Bucking pressure, far-right Otzma Yehudit says it’s staying in Knesset race
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'We'll run until the end, to save the right wing government'

Bucking pressure, far-right Otzma Yehudit says it’s staying in Knesset race

Chairman Itamar Ben Gvir claims he received offers as lavish as an ambassador posting if he agreed to pull his far-right party out of contention

Jacob Magid is the settlements correspondent for The Times of Israel.

Itamar Ben Gvir, head of the Otzma Yehudit party, holds a press conference in Jerusalem, on January 20, 2020. (Yonatan Sindel/Flash90)
Itamar Ben Gvir, head of the Otzma Yehudit party, holds a press conference in Jerusalem, on January 20, 2020. (Yonatan Sindel/Flash90)

Otzma Yehudit party head Itamar Ben Gvir announced Monday that his far-right party will remain in the race “until the end,” defying pressure from Prime Minister Benjamin Netanyahu and other right wing officials who had called on his faction to drop out, rather than risk falling below the electoral threshold for the second straight election.

“This evening, I announce to you and also to the prime minister that the Otzma Yehudit secretariat has decided that we will run until the end in order to win and to save the right wing government” Ben Gvir said at a Jerusalem press conference.

He claimed that his party had a better chance of making it into the Knesset than the right-wing bloc had at winning 61 seats without the support of his Kahanist-inspired faction.

Despite its extremist views, Otzma Yehudit still drew over 80,000 votes in September elections, which would have equaled about two Knesset seats had the party crossed the threshold to enter parliament.

Likud and other right-wing factions fear a repeat in March if Ben Gvir stays in the race. Most polls show his faction again falling below the 3.25 percent of the vote needed to enter the Knesset.

Ben Gvir claimed that overtures for him to drop out including promises of sweetheart jobs in influential quasi-government bodies, ministerial positions and even an ambassadorship, all of which he rejected.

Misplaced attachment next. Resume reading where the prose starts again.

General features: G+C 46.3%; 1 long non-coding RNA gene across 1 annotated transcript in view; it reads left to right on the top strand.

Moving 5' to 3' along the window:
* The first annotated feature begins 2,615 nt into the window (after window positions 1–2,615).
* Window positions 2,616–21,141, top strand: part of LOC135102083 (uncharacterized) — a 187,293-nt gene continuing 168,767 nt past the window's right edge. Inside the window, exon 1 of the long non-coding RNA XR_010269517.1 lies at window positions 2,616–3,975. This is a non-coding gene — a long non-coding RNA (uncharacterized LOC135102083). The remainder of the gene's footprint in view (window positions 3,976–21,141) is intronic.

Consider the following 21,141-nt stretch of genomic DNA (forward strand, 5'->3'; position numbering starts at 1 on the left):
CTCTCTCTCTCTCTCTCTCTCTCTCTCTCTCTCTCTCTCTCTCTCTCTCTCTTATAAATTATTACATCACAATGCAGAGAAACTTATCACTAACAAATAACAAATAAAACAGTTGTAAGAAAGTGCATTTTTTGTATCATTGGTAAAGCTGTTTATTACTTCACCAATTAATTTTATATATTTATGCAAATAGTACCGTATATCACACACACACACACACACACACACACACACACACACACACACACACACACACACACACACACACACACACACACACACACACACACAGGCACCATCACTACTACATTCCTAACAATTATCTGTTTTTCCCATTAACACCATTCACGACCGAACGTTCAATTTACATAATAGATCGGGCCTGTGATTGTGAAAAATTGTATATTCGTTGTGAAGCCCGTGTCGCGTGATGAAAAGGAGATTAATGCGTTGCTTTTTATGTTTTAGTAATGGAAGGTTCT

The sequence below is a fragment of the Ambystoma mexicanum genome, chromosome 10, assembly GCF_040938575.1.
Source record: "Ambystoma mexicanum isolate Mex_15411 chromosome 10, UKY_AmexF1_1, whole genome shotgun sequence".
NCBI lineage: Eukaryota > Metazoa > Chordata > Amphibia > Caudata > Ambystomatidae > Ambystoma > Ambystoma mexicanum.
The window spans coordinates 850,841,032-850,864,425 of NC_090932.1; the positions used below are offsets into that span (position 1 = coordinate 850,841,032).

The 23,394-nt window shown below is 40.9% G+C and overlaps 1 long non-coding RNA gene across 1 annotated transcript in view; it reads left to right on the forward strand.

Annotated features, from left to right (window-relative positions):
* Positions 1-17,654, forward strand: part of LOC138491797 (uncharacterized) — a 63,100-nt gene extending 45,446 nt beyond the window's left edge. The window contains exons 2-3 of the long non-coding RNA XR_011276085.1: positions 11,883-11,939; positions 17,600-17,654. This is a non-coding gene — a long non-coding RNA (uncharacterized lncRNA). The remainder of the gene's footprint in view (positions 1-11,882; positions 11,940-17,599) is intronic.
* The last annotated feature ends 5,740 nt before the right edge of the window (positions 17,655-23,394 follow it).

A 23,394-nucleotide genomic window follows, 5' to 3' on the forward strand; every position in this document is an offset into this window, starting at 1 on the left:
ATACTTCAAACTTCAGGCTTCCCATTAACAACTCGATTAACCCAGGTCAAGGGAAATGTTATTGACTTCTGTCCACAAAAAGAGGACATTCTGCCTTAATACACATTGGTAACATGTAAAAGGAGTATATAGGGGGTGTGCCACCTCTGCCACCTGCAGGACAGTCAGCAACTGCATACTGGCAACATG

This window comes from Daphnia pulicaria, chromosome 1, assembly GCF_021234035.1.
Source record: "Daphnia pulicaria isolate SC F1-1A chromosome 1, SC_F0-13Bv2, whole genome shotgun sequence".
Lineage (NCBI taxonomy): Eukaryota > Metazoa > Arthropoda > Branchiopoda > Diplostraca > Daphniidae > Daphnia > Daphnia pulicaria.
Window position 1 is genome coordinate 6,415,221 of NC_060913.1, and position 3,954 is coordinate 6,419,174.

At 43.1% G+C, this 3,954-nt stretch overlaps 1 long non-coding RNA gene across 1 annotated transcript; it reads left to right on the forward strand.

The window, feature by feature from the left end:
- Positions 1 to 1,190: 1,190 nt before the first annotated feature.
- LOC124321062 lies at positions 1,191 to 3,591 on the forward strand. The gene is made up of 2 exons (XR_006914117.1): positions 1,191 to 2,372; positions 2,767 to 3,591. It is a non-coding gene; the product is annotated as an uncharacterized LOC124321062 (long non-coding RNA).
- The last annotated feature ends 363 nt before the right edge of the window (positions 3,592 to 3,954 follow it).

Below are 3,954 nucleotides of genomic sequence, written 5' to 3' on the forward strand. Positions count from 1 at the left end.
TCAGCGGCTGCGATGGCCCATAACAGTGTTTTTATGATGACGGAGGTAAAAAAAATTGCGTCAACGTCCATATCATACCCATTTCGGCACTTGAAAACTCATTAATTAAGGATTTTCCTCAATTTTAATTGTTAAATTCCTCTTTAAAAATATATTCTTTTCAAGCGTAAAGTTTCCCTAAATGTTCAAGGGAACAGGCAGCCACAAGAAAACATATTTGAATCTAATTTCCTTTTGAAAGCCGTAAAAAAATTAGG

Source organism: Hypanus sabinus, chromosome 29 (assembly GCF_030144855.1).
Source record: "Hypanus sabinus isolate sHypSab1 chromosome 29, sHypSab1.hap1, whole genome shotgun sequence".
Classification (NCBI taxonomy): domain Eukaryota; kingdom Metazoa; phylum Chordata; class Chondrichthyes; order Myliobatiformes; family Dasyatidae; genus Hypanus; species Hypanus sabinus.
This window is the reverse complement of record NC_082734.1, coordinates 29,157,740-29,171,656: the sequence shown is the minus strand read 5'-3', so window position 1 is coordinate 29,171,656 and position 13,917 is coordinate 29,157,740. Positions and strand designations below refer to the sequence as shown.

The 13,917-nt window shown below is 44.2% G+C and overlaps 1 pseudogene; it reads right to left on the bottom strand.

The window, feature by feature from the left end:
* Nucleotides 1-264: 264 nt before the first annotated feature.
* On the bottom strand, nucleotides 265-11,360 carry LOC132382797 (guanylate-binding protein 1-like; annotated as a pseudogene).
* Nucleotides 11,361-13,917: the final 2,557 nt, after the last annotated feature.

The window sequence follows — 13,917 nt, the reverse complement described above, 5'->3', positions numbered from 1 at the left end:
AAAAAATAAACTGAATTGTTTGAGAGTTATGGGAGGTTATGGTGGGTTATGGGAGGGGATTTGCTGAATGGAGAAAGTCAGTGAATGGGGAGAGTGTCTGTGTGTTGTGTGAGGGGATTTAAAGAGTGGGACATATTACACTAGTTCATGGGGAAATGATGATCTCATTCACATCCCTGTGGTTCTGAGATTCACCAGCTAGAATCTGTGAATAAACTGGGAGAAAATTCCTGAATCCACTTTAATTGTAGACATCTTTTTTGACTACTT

“It’s no secret that officials in the coalition have offered me many proposals in the last few days that would have kept me comfortable for years.”

“The Prime Minister’s Office has denied [these offers], but they know very well which important officials in the coalition offered to make me minister. And not just minister. I was offered a position in KKL JNF Jewish National Fund, the World Zionist Organization… and even an ambassador posting,” Ben Gvir claimed.

Otzma Yehudit party leader Itamar Ben Gvir speaks to reporters at the Knesset, January 15, 2020. (Olivier Fitoussi/Flash90)

Apparently believing the Otzma Yehudit chairman’s claim, Blue and White chairman Benny Gantz tweeted that Netanyahu was willing to place Israel’s foreign relations in the hands of a Kahanist in order to ensure himself parliamentary immunity.

Netanyahu was vociferously criticized at home and abroad in February 2019 after engineering a deal for Otzma Yehudit to join two other right-wing factions, a pact which almost saw Ben Gvir enter the Knesset.

The party is made up of followers of late extremist rabbi Meir Kahane. It supports encouraging emigration of non-Jews from Israel, and expelling Palestinians and Israeli Arabs who refuse to declare loyalty to Israel and accept diminished status in an expanded Jewish state whose sovereignty extends throughout the West Bank. Ben Gvir’s former running mate, ex-MK Michael Ben-Ari, was disqualified from running for the Knesset last year, over his support for racism.

On Sunday, Channel 12 reported that the ultra-Orthodox Shas and United Torah Judaism parties were weighing a deal with Otzma Yehudit, in which one of them would commit to giving a non-MK ministerial post to Ben Gvir, in exchange for him dropping out and endorsing the ultra-Orthodox faction instead.

Likud MK Miki Zohar, a close confidant of Netanyahu, expressed his keen support for the arrangement in private conversations, according to the report.

The announcement Monday came after Otzma Yehudit leaders had been slated to meet to discuss the offers.

Ben Gvir pointed out that none of the offers presented to him by right-wing officials were regarding government policy, claiming that those trying to convince him to drop out were only interested in “using us and then throwing us away.”

The Otzma Yehudit chairman said that his party’s slogan for the upcoming campaign would be “Ben Gvir, his word is his bond,” in a clear slight to Jewish Home chairman Rafi Peretz.

The latter tweeted out the same phrase hours ahead of the party filing deadline in an effort to make clear that he would not walk back on his merger agreement with the far-right party. However, the tweet was deleted three minutes later, as Peretz succumbed to pressure from Netanyahu and other national religious officials who convinced him to merge with Naftali Bennett’s New Right party, rather than risk not crossing the electoral threshold in a joint run with Otzma Yehudit.

Netanyahu had pushed for Otzma Yehudit to be included in the Bennett-led Yamina alliance, but Bennett refused on ideological grounds.

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